Data is an asset. Those who understand this and position their organisation to realise its inherent value have a massive advantage over competitors who do not.
Data quality matters. Good quality data instils confidence in business decisions based on it. Timely delivery of good quality data allows organisations to react quickly to change through faster decisions. Accurate data, particularly for financial institutions, assists with regulatory compliance and reporting.
Data quality issues on the other hand not only leave organisations at a competitive disadvantage but expose them to reputational risks and sub optimal customer experiences compared to those who get it right. A Gartner report titled “Measuring the business value of data quality” stated that “40% of business initiatives fail due to poor data quality”. So how does an organisation maximise the value of their data asset by ensuring the quality of the data is fit for purpose?
I believe high quality data is the outcome of an organisation effectively using appropriate capabilities (internal and external), tools, processes and systems to manage and leverage information. I believe, possibly controversially, that responsibility for this and ultimately data quality lies with the business leaders and not IT. I believe it is the responsibility of the business leaders to define what constitutes good data quality which is used by them to make business decisions.
"Whilst IT provide the resources to assess and improve data quality, it is the business leaders who need to define and own the information they use to make decisions."
The dimensions I typically consider align with those described in the DAMA UK white paper that describes various “data quality dimensions”. IT is critical in implementing improvements across all of these dimensions. However, the end users of the data insights need to have confidence that the data their decisions are based on is of a quality that is fit for purpose and can only do so by defining the acceptance criterion for each dimension / measure.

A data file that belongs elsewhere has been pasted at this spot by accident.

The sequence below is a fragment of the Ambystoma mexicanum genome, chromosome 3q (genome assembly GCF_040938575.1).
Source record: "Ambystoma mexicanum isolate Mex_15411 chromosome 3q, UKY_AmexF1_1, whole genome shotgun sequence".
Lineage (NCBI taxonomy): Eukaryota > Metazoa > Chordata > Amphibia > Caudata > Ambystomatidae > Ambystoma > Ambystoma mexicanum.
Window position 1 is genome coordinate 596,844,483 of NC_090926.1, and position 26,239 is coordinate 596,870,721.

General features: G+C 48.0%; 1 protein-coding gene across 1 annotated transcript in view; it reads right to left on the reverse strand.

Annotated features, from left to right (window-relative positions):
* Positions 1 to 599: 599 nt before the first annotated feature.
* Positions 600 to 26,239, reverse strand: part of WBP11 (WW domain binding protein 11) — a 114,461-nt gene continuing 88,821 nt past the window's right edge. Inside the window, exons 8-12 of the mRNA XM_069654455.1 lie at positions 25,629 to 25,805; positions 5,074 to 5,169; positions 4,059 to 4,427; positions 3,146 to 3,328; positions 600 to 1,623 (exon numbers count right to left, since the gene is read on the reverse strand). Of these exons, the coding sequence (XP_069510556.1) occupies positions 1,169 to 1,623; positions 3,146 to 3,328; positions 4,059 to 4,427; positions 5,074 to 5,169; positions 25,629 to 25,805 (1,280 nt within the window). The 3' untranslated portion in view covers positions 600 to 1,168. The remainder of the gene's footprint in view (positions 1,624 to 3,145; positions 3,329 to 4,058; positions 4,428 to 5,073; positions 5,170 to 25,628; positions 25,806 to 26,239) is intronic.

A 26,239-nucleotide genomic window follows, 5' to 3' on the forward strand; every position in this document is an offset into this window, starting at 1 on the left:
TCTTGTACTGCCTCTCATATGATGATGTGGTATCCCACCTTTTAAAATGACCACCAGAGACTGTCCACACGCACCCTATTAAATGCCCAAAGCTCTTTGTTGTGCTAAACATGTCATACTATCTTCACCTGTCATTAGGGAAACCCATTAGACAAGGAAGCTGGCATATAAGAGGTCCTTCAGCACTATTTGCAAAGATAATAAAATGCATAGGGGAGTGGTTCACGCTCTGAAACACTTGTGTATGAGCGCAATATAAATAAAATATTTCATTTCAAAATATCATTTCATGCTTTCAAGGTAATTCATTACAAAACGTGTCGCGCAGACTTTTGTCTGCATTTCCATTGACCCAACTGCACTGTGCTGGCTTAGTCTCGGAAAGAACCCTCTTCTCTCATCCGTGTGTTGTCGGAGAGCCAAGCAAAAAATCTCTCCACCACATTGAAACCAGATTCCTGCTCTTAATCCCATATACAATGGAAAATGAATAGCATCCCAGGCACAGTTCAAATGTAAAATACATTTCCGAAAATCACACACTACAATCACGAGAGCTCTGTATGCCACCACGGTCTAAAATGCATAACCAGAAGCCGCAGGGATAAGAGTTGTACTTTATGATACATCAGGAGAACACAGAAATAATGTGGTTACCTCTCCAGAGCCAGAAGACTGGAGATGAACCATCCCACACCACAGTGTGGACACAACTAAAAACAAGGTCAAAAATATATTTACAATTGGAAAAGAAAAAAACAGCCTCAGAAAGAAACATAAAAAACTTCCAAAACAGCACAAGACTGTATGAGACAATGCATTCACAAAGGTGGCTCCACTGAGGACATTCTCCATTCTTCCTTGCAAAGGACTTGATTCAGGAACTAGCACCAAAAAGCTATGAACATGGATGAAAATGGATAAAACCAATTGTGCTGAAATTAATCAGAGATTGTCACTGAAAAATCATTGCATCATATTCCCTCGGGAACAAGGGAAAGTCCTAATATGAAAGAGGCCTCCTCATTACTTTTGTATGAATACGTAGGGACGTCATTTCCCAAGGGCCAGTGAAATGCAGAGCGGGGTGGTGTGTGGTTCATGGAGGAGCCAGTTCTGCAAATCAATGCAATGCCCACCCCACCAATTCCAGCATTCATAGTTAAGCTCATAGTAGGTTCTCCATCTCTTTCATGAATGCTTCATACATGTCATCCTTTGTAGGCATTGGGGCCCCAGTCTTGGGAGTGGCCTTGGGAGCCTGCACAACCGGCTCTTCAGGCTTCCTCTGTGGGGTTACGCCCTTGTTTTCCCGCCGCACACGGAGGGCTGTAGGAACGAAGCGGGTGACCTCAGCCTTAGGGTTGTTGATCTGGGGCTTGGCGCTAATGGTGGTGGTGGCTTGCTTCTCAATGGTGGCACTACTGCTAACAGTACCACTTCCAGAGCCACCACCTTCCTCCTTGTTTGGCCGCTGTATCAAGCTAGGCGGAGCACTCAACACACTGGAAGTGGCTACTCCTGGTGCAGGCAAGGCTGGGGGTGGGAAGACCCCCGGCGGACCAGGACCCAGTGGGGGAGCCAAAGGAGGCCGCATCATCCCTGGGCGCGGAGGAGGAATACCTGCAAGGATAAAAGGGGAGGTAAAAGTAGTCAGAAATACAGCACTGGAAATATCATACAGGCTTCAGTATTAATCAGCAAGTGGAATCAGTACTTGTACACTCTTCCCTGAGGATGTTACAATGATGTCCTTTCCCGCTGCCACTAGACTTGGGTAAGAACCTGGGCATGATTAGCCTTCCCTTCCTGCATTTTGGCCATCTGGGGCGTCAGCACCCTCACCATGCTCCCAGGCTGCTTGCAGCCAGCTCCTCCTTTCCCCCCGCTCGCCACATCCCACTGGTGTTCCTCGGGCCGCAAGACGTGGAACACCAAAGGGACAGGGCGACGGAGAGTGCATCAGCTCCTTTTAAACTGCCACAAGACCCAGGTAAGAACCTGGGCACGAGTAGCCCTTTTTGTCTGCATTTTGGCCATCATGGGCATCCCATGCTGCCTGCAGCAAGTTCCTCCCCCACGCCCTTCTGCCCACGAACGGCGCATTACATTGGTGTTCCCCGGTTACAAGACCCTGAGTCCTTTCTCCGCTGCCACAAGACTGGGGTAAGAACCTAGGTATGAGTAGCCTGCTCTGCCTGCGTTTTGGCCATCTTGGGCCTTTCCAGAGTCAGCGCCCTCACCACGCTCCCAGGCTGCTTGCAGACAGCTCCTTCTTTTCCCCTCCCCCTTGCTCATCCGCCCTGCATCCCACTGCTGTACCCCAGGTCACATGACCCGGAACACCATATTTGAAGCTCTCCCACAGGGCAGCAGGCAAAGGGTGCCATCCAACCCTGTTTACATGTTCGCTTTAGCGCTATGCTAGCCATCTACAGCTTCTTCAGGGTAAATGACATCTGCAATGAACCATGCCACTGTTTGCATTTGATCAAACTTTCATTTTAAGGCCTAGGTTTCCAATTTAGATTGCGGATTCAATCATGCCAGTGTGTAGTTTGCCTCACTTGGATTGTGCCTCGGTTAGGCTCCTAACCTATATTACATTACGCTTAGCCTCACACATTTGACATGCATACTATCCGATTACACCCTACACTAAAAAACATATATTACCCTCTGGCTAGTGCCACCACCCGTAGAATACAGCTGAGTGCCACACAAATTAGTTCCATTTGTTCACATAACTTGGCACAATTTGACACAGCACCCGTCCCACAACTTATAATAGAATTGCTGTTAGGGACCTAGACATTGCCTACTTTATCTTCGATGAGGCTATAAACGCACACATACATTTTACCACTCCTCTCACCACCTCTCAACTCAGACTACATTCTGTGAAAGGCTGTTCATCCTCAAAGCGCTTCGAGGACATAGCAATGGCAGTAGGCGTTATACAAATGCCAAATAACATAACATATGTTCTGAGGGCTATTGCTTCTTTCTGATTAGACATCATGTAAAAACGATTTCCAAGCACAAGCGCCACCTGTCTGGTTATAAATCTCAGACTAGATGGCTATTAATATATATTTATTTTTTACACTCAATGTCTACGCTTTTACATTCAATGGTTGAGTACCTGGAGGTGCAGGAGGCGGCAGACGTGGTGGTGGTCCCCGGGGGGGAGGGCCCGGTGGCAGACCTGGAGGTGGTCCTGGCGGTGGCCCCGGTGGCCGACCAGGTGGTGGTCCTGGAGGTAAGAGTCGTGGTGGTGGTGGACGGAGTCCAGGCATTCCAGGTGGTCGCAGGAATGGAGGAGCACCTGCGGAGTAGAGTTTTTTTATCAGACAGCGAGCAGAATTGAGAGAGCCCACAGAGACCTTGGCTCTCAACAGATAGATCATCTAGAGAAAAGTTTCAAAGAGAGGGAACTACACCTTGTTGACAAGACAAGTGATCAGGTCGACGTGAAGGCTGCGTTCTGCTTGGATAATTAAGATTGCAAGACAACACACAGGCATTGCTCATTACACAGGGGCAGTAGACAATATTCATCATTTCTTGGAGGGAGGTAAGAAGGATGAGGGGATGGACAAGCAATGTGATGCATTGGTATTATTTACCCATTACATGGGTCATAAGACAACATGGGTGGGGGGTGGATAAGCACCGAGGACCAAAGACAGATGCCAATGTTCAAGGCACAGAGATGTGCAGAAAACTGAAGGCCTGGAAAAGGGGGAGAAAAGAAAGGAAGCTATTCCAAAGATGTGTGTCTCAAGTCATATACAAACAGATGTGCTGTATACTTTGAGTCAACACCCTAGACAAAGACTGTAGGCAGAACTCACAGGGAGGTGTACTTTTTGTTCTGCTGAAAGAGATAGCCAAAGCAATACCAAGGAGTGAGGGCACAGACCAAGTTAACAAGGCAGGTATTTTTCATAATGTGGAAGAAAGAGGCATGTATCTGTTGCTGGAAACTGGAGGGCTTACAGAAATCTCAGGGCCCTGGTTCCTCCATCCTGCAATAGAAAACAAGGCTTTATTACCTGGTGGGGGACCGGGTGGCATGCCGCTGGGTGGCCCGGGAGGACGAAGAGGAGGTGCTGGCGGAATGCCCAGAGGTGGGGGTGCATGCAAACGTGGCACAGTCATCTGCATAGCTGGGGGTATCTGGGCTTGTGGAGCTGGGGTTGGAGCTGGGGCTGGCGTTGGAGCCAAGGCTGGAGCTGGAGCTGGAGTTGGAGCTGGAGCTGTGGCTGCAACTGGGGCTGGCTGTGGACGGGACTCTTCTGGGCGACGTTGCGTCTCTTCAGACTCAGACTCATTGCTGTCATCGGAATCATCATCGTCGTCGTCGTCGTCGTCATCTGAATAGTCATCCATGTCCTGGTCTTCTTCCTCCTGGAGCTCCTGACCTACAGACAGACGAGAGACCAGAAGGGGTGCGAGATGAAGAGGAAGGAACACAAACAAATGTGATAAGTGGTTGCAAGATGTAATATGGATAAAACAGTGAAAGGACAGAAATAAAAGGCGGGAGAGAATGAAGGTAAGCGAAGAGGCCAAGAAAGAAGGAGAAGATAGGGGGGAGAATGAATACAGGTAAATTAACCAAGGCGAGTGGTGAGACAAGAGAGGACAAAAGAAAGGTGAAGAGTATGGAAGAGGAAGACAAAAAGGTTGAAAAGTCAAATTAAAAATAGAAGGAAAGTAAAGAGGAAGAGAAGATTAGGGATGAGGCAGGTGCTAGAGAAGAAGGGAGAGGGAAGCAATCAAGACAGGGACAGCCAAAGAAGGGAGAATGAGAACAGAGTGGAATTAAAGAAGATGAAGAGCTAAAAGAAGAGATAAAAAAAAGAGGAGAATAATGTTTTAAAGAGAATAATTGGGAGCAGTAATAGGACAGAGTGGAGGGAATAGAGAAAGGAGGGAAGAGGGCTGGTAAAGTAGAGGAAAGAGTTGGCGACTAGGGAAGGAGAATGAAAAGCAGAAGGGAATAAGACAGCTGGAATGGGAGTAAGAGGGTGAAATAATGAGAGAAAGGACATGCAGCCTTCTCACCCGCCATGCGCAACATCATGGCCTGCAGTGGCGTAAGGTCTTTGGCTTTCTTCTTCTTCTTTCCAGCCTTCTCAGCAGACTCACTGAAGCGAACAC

Organisations who participate in any of RFi Analytics’ benchmarking programmes have a distinct advantage in the data quality stakes over those who do not. These organisations benefit not only from RFi Analytics using a suite of data quality tools, processes, systems and data stewards but also from their data being independently validated and benchmarked against their industry peers using a common set of data definitions and processes. When a new institution joins one of our programmes we work incredibly hard with their analysts to obtain a single month of data using our common data return specification. This process always involves a number of clarification questions and several iterations leading to an initial draft report.
Presenting the initial draft benchmarking reports to new members of our benchmarking programme is one of my favourite activities. This is when, often for the first time, we shine a light on how an organisation’s portfolio compares to their peers across a raft of metrics and segments. These initial reports invariably highlight areas where the organisation is either an outlier or where there are data issues we need to address before seeking historical data and formally including their data in the programme. These initial reports almost always bust a number of internal myths around perceived relative performance. The quest for data quality doesn’t stop, rather it is an iterative process involving continuous improvement. Over time these programmes not only improve the data quality for individual organisations, but for the industry as a whole.
"IT is critical in implementing improvements across all of these dimensions. However, the end users of the data insights need to have confidence that the data their decisions are based on is of a quality that is fit for purpose and can only do so by defining the acceptance criterion for each dimension/measure."
The most useful counsel I can provide any organisation on the topic of data quality is to start to formally invest in data quality by having the end users of the data and the insights it provides to take ownership for the quality of the data. If a credit risk or marketing department identifies an issue with the data, rather than simply pulling the data into a discrete system to fix it for that business unit it is incredibly helpful and efficient to seek to have it addressed at the source of the problem. By doing this the organisations’ data quality will improve across all functions.
No matter how big the data set is; how good the machine learning environment; how innovative the predictive analytics process; how talented the data scientists and analysts are, insights based on poor quality data will not be trusted or potentially worse, will result in incorrect decisions. In order to trust the data behind any insight or decision the owner of that decision needs to define and be responsible for the level of data quality that sits behind it. Organisations that invest in data quality have a competitive advantage across all data based processes and decisions.